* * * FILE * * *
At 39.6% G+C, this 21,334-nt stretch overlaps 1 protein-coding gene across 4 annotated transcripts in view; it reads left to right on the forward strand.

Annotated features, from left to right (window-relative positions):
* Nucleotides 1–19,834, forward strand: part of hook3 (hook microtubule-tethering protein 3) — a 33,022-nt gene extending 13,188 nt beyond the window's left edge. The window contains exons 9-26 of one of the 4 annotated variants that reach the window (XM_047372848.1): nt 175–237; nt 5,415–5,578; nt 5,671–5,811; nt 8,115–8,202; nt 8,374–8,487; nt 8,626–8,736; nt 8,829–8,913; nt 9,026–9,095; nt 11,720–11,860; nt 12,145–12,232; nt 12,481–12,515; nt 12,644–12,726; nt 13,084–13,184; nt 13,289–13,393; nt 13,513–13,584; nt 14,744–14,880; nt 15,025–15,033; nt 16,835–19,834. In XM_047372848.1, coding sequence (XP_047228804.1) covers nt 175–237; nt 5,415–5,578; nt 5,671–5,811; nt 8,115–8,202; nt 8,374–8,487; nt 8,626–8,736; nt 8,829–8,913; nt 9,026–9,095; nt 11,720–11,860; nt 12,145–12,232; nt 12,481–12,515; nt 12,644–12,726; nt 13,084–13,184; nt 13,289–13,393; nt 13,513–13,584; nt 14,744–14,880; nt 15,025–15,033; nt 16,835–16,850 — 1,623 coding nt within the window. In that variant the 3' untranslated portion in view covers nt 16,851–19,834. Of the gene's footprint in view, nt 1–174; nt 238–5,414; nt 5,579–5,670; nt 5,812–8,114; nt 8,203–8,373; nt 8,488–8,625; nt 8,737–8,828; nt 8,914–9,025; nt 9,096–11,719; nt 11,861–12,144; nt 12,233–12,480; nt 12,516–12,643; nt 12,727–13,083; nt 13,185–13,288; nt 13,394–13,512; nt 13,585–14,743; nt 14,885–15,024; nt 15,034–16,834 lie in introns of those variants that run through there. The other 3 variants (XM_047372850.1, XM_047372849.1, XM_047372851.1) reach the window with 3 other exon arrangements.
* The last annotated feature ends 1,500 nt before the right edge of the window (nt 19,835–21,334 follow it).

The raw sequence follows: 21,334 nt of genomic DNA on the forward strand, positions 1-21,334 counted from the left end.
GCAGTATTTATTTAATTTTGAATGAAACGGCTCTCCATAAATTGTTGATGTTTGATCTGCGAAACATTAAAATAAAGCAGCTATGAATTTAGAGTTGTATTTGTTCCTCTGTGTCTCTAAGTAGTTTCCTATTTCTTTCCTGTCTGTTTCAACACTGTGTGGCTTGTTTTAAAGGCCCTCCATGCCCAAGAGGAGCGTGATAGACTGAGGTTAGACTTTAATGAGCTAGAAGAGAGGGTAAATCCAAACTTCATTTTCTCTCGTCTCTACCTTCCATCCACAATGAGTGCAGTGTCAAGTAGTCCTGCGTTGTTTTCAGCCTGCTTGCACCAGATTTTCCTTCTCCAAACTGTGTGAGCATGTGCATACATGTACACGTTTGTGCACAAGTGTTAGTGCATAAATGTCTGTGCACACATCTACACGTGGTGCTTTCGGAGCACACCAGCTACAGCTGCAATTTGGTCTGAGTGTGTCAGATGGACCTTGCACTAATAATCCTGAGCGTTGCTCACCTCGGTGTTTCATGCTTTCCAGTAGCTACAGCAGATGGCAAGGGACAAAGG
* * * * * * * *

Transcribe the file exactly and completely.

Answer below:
At 39.6% G+C, this 21,334-nt stretch overlaps 1 protein-coding gene across 4 annotated transcripts in view; it reads left to right on the forward strand.

Annotated features, from left to right (window-relative positions):
* Nucleotides 1–19,834, forward strand: part of hook3 (hook microtubule-tethering protein 3) — a 33,022-nt gene extending 13,188 nt beyond the window's left edge. The window contains exons 9-26 of one of the 4 annotated variants that reach the window (XM_047372848.1): nt 175–237; nt 5,415–5,578; nt 5,671–5,811; nt 8,115–8,202; nt 8,374–8,487; nt 8,626–8,736; nt 8,829–8,913; nt 9,026–9,095; nt 11,720–11,860; nt 12,145–12,232; nt 12,481–12,515; nt 12,644–12,726; nt 13,084–13,184; nt 13,289–13,393; nt 13,513–13,584; nt 14,744–14,880; nt 15,025–15,033; nt 16,835–19,834. In XM_047372848.1, coding sequence (XP_047228804.1) covers nt 175–237; nt 5,415–5,578; nt 5,671–5,811; nt 8,115–8,202; nt 8,374–8,487; nt 8,626–8,736; nt 8,829–8,913; nt 9,026–9,095; nt 11,720–11,860; nt 12,145–12,232; nt 12,481–12,515; nt 12,644–12,726; nt 13,084–13,184; nt 13,289–13,393; nt 13,513–13,584; nt 14,744–14,880; nt 15,025–15,033; nt 16,835–16,850 — 1,623 coding nt within the window. In that variant the 3' untranslated portion in view covers nt 16,851–19,834. Of the gene's footprint in view, nt 1–174; nt 238–5,414; nt 5,579–5,670; nt 5,812–8,114; nt 8,203–8,373; nt 8,488–8,625; nt 8,737–8,828; nt 8,914–9,025; nt 9,096–11,719; nt 11,861–12,144; nt 12,233–12,480; nt 12,516–12,643; nt 12,727–13,083; nt 13,185–13,288; nt 13,394–13,512; nt 13,585–14,743; nt 14,885–15,024; nt 15,034–16,834 lie in introns of those variants that run through there. The other 3 variants (XM_047372850.1, XM_047372849.1, XM_047372851.1) reach the window with 3 other exon arrangements.
* The last annotated feature ends 1,500 nt before the right edge of the window (nt 19,835–21,334 follow it).

The raw sequence follows: 21,334 nt of genomic DNA on the forward strand, positions 1-21,334 counted from the left end.
GCAGTATTTATTTAATTTTGAATGAAACGGCTCTCCATAAATTGTTGATGTTTGATCTGCGAAACATTAAAATAAAGCAGCTATGAATTTAGAGTTGTATTTGTTCCTCTGTGTCTCTAAGTAGTTTCCTATTTCTTTCCTGTCTGTTTCAACACTGTGTGGCTTGTTTTAAAGGCCCTCCATGCCCAAGAGGAGCGTGATAGACTGAGGTTAGACTTTAATGAGCTAGAAGAGAGGGTAAATCCAAACTTCATTTTCTCTCGTCTCTACCTTCCATCCACAATGAGTGCAGTGTCAAGTAGTCCTGCGTTGTTTTCAGCCTGCTTGCACCAGATTTTCCTTCTCCAAACTGTGTGAGCATGTGCATACATGTACACGTTTGTGCACAAGTGTTAGTGCATAAATGTCTGTGCACACATCTACACGTGGTGCTTTCGGAGCACACCAGCTACAGCTGCAATTTGGTCTGAGTGTGTCAGATGGACCTTGCACTAATAATCCTGAGCGTTGCTCACCTCGGTGTTTCATGCTTTCCAGTAGCTACAGCAGATGGCAAGGGACAAAGG